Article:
One of the reasons that we acknowledge that is we continue to be confident that the more that people learn about the details of the agreement the more that people are going to be likely to support this agreement and understand the case that we're making about how important this is to the economic success of the United States and to the middle class in the United States.
So included in this document -- I don't know how far you’ve gotten through it, based on your bedside reading so far -- but there are significant details in here about the 18,000 taxes that would be cut on products that are stamped “Made in America.” These are taxes that are imposed by countries overseas, and these are taxes that are imposed on U.S. goods that are flowing to some of the most economically dynamic regions in the world. So the possibility of eliminating those taxes stands to provide a significant economic benefit to the broader U.S. economy, but also to the American workers that are responsible for making those high-quality goods.
Q And I wanted to ask you about this kerfluffle that's erupted in Israel over the person that would be your new counterpart and the spokesman for Prime Minister Netanyahu who made some rather inflammatory comments about the President perhaps being anti-Semitic and about John Kerry, among others. He’s apparently apologized, and Netanyahu’s office has condemned those remarks as totally unacceptable. Does the White House think that that apology was merited? Is it sufficient? And does the President plant to raise any concerns about that when he meets with Prime Minister Netanyahu next week?
MR. EARNEST: Josh, we've seen the reports about this individual’s previous comments about U.S. officials, and I also have seen the reports about his apology. In this case, it's readily apparent that that apology was warranted. But obviously the decisions that Prime Minister Netanyahu has to make about who will serve his government and represent him and his country are decisions that he, rightfully, will make on his own.
Q Thanks. Speaker Ryan said moments ago that he believes that prisoners in Guantanamo should stay in Guantanamo, which flies in the face obviously of one of the President’s priorities to close the prison and comes perhaps right ahead of a plan that you all planned to send over to Congress. What does his obstinance on this signal to the White House in terms of the likelihood of passing such a plan? And are there already considerations underway to bypass Congress and take executive actions to close Guantanamo?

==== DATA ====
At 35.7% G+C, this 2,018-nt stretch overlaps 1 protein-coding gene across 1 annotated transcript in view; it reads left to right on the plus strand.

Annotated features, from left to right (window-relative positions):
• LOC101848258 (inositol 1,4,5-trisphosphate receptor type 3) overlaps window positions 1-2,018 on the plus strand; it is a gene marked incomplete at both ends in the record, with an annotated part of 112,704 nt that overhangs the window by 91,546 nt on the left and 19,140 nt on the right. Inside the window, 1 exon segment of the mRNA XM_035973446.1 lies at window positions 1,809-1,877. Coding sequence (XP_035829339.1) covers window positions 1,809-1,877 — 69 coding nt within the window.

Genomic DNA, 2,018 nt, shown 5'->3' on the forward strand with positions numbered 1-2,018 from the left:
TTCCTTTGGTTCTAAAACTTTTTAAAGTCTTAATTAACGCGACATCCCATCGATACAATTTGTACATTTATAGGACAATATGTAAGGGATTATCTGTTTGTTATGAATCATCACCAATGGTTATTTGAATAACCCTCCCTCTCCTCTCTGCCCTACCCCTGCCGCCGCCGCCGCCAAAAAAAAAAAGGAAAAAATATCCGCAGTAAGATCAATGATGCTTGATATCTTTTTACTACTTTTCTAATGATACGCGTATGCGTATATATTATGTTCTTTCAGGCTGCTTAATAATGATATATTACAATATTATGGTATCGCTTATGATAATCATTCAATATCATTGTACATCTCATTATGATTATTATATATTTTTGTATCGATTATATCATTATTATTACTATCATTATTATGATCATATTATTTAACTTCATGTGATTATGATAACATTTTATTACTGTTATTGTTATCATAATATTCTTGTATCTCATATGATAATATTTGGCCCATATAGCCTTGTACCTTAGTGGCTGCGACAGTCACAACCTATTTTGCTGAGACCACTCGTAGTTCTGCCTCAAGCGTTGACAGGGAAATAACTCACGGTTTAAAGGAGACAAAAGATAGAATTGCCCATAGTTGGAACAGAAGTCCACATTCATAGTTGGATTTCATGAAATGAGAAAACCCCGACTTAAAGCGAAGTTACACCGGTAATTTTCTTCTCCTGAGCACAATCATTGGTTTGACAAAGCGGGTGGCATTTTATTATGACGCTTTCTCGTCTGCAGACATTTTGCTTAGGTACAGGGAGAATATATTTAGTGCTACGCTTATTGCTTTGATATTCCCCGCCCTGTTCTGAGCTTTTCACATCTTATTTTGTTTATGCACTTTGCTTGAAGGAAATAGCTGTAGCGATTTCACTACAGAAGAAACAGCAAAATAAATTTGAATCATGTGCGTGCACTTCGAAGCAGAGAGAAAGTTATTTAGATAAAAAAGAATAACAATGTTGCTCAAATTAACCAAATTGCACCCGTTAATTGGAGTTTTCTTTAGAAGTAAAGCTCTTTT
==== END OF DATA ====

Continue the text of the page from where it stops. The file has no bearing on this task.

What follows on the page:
MR. EARNEST: Julia, it is true that the comments expressed by Speaker Ryan do contradict the position and priorities that President Obama has articulated when it comes to the need to close the prison at Guantanamo Bay. It warrants mentioning, however, that Speaker Ryan’s comments also contradict the stated view of people like Senator John McCain and Senator Lindsey Graham and Senator Susan Collins, all of whom have acknowledged the way that the prison at Guantanamo Bay undermines our national interest.
I'll also note that the comments of Speaker Ryan contradict the views and priorities established by President George W. Bush. George W. Bush did say, “It should be a goal of the nation to shut down Guantanamo.” This was a statement that President Bush articulated in August of 2007. I would note that Speaker Ryan’s comments contradict the opinion of five former Secretaries of State, including Henry Kissinger, James Baker, Warren Christopher, Madeleine Albright, and Colin Powell. These are Secretaries of State who served under President Nixon, President Ford, President George H.W. Bush, President Clinton, and of course, President George W. Bush.
So the reason I've gone to great lengths to illustrate this is to underscore to you that the view that Speaker Ryan is expressing is in contradiction to some of the brightest foreign policy thinkers in both parties. These are men and women who have had frontline responsibility for the safety and security of the United States and advancing our interests around the globe. And all of them agree with President Obama and disagree with Speaker Ryan about the need to close the prison at Guantanamo Bay.